Sen. Rob Portman Discusses CARA in Weekly Republican Address

TWITTER_CARASenator Rob Portman (R-Ohio) discussed Comprehensive Addiction and Recovery (CARA) Act  in the Saturday Weekly Republican Address.

Just over a week after the legislation was signed into law, Sen. Portman laid out the importance of this legislation that is designed to fight a nationwide opioid and prescription drug epidemic.

Portman, the lead sponsor of CARA, stated:

“Here’s the good news: earlier this month Congress passed a law that will actually make a difference. It is not a Republican or Democratic approach: we wrote it over three years based on real-world evidence of what works and what doesn’t work.”

Following are excerpts of his address:

“I’m Senator Rob Portman. I’m here … to talk to you about an epidemic in my state: the growing problem of addiction to heroin and prescription drugs. But it’s not just in Ohio. Sadly, it’s everywhere.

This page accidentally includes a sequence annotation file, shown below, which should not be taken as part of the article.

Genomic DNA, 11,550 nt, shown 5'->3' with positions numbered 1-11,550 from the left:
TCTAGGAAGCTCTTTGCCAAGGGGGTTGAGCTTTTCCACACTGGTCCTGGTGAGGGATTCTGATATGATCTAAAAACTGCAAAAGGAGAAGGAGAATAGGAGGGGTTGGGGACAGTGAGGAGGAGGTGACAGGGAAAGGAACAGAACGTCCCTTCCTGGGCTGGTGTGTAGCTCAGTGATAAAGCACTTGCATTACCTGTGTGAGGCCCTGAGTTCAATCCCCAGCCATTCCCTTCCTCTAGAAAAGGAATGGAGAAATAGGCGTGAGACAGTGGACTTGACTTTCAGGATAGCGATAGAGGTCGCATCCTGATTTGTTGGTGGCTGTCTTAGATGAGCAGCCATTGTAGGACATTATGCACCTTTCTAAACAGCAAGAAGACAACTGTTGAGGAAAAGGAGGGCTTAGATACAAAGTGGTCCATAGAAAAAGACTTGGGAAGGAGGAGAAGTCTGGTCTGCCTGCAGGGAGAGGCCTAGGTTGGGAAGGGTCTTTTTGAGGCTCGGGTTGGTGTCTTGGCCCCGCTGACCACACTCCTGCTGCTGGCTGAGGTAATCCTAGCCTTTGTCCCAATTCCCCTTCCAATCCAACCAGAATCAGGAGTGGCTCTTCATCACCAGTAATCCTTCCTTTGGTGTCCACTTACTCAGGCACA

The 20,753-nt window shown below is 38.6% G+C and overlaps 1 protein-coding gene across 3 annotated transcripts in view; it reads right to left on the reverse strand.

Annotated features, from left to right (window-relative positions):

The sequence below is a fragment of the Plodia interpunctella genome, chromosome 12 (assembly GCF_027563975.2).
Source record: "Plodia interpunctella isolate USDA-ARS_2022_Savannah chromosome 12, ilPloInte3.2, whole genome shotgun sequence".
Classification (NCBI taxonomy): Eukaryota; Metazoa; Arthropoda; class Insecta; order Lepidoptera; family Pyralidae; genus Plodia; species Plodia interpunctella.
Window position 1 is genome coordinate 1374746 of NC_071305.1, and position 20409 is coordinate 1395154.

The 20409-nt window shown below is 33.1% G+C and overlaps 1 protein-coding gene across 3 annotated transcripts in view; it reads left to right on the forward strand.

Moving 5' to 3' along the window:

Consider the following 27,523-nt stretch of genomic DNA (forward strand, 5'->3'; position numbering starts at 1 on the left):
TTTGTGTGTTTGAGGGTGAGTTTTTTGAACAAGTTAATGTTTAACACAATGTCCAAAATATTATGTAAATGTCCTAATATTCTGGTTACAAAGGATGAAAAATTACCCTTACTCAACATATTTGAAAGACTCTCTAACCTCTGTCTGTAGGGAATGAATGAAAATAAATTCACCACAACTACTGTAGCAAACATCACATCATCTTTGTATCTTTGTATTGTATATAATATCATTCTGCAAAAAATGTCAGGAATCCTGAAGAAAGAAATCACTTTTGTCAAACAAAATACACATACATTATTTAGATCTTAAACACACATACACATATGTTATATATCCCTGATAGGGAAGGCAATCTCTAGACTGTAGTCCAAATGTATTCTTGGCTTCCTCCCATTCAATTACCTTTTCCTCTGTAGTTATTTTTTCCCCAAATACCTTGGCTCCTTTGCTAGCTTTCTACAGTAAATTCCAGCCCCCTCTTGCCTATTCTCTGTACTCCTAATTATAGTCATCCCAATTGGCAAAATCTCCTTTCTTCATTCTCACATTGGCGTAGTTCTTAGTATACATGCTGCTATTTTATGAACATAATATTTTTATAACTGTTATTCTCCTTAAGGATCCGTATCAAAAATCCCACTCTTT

“With an average of more than 120 Americans dying every single day from overdoses, it’s now the number one cause of accidental death in the country, surpassing car accidents. And it’s getting worse. It’s only July, and already, in some Ohio cities, we’ve had more people die from overdoses than in all of 2015.

“And as tragic as that is, it’s only part of the problem. In addition to those we’ve lost to overdoses, there are millions more across the country who are suffering—who have lost a job, broken relationships with their family and friends, or turned to crime to pay for their drugs. In Ohio alone, some 200,000 people are struggling with addiction. The numbers are overwhelming. And behind the numbers are shattered dreams.

Official-Senator-Portman-Headshot

“I have heard too many of these heartbreaking stories from grieving moms and dads everywhere. This epidemic is at crisis levels and it knows no ZIP code or walk of life. It’s everywhere. Fighting it is going to require all of us to work together.